Flannelly, Menges elected to York County bench
Mike Flannelly is heading back to the bench in the York County Court of Common Pleas.
The 59-year-old county solicitor won in a landslide and will be joined by fellow incoming judge Chris Menges, 64, when he returns to the bench at the start of the year.
"We're ecstatic," said Flannelly, who ran for judge four times before finally winning on Tuesday. "It's been a dream of mine for a long time."
Flannelly, who received enough votes in the primary to appear as both a Republican and a Democrat in the municipal election, served as a Common Pleas judge for about a year and half after he was appointed in 2012. But he lost an election — to former congressman Todd Platts — to stay on the bench.
Results: Flannelly led the pack, receiving 44,751 votes, according to unofficial results from the county's election office.
Despite a new job beckoning, Flannelly said he'll remain the county's solicitor until he and Menges are sworn in at the start of 2016.
Menges, a Warrington Township resident who has been an attorney for nearly 40 years, appeared on the Republican ballot and received 30,998 votes.
"It feels great," Menges said.
Throughout the campaign, Menges touted a one-family, one-judge plan in which one judge would be assigned to a family to hear all their court proceedings.
He said he plans to talk his soon-to-be fellow judges about implementing the plan.
"I'll try to convince the other judges to implement it in 2016," he said.
Kathleen Prendergast, a 52-year-old York City attorney, received 24,726 votes, according to unofficial results.
Prendergast is a registered Republican but received enough Democratic votes in the primary to appear as a Democrat on Tuesday's ballot, which she said hurt her in the GOP-strong county.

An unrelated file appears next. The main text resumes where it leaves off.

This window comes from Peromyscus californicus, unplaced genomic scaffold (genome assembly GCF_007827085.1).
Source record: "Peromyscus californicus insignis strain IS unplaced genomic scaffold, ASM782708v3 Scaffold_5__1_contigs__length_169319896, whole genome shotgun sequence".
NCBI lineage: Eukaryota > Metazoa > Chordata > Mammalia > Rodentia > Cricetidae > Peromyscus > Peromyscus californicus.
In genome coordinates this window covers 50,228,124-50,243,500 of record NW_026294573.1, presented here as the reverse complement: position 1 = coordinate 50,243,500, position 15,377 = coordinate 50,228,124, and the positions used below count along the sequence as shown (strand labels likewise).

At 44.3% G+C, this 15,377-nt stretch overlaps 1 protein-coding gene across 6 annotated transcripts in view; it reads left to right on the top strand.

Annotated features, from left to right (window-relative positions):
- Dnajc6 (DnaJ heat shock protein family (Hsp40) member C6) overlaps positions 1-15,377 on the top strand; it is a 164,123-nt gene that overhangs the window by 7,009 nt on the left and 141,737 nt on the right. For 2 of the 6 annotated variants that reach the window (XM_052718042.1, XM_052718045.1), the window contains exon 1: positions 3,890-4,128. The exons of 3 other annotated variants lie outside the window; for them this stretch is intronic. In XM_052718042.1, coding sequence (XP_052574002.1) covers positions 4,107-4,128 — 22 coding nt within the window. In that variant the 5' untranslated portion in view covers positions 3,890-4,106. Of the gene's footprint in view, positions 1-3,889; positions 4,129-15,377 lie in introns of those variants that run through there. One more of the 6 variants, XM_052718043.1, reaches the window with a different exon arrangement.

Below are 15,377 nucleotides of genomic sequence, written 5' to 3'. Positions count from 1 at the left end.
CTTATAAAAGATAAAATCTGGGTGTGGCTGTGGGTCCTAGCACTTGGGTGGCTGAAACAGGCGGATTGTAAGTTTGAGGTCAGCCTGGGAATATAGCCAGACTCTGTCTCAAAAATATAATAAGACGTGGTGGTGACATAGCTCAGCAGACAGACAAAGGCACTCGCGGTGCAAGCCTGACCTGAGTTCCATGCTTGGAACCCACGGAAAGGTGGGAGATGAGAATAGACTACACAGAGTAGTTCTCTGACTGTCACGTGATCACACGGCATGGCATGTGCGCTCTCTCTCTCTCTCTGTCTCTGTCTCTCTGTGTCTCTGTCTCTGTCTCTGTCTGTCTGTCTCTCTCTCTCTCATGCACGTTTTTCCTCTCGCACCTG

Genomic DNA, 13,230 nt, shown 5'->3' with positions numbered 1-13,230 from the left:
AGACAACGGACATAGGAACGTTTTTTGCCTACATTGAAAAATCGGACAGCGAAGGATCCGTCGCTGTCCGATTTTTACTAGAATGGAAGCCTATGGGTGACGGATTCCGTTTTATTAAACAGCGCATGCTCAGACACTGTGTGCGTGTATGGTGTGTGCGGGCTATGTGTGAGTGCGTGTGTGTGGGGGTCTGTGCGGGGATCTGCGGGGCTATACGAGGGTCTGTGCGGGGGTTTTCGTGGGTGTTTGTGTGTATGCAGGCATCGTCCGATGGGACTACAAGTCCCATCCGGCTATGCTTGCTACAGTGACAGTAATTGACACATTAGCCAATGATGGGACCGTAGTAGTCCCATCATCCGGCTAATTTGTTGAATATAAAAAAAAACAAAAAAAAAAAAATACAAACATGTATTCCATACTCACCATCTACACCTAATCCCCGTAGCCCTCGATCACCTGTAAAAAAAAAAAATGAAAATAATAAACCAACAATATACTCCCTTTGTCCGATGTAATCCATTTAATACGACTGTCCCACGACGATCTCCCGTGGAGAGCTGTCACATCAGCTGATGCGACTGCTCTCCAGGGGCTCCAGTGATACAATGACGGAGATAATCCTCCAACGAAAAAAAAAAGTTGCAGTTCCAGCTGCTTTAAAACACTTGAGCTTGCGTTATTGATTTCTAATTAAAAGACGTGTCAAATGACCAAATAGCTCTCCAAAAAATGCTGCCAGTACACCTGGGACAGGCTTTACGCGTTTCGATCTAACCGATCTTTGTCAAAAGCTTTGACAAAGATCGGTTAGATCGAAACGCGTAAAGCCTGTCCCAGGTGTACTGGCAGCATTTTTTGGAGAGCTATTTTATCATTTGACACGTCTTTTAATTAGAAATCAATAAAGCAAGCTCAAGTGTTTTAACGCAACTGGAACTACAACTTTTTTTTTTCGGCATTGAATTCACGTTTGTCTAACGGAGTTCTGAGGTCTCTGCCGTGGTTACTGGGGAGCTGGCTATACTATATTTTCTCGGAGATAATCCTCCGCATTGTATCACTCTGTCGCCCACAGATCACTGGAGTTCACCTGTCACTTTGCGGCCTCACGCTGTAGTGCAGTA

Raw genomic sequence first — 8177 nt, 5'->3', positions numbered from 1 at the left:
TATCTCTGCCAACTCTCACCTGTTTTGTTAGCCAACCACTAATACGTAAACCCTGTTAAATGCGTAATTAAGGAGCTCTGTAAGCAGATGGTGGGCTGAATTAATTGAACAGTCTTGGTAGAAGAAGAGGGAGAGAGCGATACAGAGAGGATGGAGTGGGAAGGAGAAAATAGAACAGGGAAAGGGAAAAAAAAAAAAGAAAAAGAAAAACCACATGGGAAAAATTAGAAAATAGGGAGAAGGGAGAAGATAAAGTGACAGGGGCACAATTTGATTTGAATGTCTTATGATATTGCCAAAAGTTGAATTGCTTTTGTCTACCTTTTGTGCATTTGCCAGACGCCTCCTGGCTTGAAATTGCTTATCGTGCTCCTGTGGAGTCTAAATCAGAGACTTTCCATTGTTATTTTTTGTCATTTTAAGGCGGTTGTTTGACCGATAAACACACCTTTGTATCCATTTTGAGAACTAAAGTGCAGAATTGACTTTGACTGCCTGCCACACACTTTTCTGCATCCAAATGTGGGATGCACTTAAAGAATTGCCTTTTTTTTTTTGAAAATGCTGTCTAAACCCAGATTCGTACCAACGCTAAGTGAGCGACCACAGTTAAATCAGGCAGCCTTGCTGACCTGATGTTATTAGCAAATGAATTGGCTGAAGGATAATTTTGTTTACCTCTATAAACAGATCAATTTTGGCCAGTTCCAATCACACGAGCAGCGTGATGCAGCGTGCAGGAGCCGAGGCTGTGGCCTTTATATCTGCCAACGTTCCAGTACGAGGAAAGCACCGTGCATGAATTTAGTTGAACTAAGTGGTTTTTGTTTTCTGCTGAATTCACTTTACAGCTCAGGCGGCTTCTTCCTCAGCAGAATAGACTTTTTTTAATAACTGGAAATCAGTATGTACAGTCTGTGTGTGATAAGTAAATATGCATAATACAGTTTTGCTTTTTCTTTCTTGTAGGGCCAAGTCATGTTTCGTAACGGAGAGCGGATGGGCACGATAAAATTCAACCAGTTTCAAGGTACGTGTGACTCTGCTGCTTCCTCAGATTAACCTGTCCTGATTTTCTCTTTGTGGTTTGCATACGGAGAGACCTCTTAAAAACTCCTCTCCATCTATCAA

"It's hard to run from Democrat side," she said.
Menges wouldn't be able to serve a full 10-year term since Pennsylvania judges must retire at the end of the year when they turn 70.
However, a measure being considered in the state House would allow voters to change the state Constitution through a referendum and raise the retirement age to 75.
Shortage remains: Despite the addition of two new judges, the county still isn't up to its full compliment. In addition to retirement, Judge Craig T. Trebilcock set to spend all of next year on active duty with the U.S. Army.
Come January, there will be 11 judges on the bench, far fewer than the 15 the county could have.
To help cope with the shortage, outgoing President Judge Stephen P. Linebaugh, who was slated to retire at the end of this year, delayed hanging up the robe until the end of 2016.
Additional judges could be appointed by the state.
Prendergast said she'd like to be considered if legislators decide to appoint judges.
Common Pleas judges are elected to 10-year terms and are paid $176,572 annually.
— Reach Greg Gross at firstname.lastname@example.org.